KANSAS CITY, Mo. -- One out of three babies in America arrives the surgical way. C-sections remain at an all-time high. But a new federal report finds the rate isn't rising anymore, and the number of women having c-sections a little before their due date is dropping.
Darcy Rump is doing just fine after bringing a son, Oliver James, into the world at Saint Luke's Hospital. Darcy pushed for three and a half hours.
"A c-section enters your mind, but that's not what I wanted. It's a major surgery, so I kept going. So we kept pushing," says Darcy.
Doctors say growing awareness of risks of c-sections, including more infections and longer recovery time, may be behind the c-section rate no longer rising although it's still at 33 percent.
Government health officials want the rate to be cut to 15 percent.
Dr. Leanna Mosher, an obstetrician-gynecologist at Saint Luke's, says it's a healthy goal, but will be difficult to achieve in our hurry-up world.
"The culture of our society, even of how long labor should be and what to expect," are factors says Dr. Mosher.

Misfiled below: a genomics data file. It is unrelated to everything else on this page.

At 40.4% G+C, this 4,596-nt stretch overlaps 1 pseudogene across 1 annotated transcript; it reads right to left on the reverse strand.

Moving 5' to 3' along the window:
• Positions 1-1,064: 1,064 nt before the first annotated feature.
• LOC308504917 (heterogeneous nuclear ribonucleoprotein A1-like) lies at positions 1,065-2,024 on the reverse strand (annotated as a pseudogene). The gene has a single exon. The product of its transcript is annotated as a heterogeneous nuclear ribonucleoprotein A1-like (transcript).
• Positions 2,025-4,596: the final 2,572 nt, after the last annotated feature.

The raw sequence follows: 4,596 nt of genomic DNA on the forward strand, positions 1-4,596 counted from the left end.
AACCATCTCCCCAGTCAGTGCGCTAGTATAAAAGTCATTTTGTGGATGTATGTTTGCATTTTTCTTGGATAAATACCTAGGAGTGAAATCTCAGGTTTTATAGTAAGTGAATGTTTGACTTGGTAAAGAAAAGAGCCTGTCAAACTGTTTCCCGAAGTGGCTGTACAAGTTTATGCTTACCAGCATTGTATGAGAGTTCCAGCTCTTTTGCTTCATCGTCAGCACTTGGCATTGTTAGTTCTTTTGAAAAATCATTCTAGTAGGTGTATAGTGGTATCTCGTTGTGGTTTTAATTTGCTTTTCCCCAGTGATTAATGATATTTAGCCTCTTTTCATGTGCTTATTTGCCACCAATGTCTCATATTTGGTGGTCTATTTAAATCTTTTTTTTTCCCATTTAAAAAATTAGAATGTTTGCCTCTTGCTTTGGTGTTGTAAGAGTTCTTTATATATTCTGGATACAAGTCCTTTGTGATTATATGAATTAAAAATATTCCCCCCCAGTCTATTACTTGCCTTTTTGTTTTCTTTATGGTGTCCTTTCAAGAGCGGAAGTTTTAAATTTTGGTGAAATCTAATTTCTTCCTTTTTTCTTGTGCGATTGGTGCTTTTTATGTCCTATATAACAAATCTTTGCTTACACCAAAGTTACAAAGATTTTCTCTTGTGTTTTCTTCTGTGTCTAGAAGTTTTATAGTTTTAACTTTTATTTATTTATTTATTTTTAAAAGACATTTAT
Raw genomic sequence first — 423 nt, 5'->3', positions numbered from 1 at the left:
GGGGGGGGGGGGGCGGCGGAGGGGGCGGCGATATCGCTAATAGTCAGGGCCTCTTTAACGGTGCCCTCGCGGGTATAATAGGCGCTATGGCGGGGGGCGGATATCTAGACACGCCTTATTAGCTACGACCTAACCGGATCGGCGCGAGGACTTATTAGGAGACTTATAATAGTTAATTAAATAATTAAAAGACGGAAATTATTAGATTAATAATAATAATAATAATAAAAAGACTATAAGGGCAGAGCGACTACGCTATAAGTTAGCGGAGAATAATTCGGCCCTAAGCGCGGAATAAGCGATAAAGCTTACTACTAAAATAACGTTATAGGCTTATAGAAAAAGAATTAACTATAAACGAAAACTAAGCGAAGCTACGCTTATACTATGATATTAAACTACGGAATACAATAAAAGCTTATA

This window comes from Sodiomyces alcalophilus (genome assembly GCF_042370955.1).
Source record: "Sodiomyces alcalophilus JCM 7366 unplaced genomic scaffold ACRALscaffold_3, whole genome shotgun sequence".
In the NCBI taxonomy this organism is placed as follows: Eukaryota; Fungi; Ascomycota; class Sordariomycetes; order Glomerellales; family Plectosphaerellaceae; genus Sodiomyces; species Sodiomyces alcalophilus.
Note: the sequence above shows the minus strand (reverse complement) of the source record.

She says fetal monitoring, fear of lawsuits and more older women having babies are some other factors that will make it difficult to reduce c-sections by more than half.
The new federal data also show that slightly early c-sections -- those at 38 weeks -- are down. Dr. Mosher says policies hospitals put into place in recent years are making a difference. No more obliging women who just want to deliver early.
"We have to justify that it's a medical indication for doing a delivery prior to 39 weeks," says Dr. Mosher.
At 39 weeks, babies are much less likely to have health problems that can require stays in intensive care units.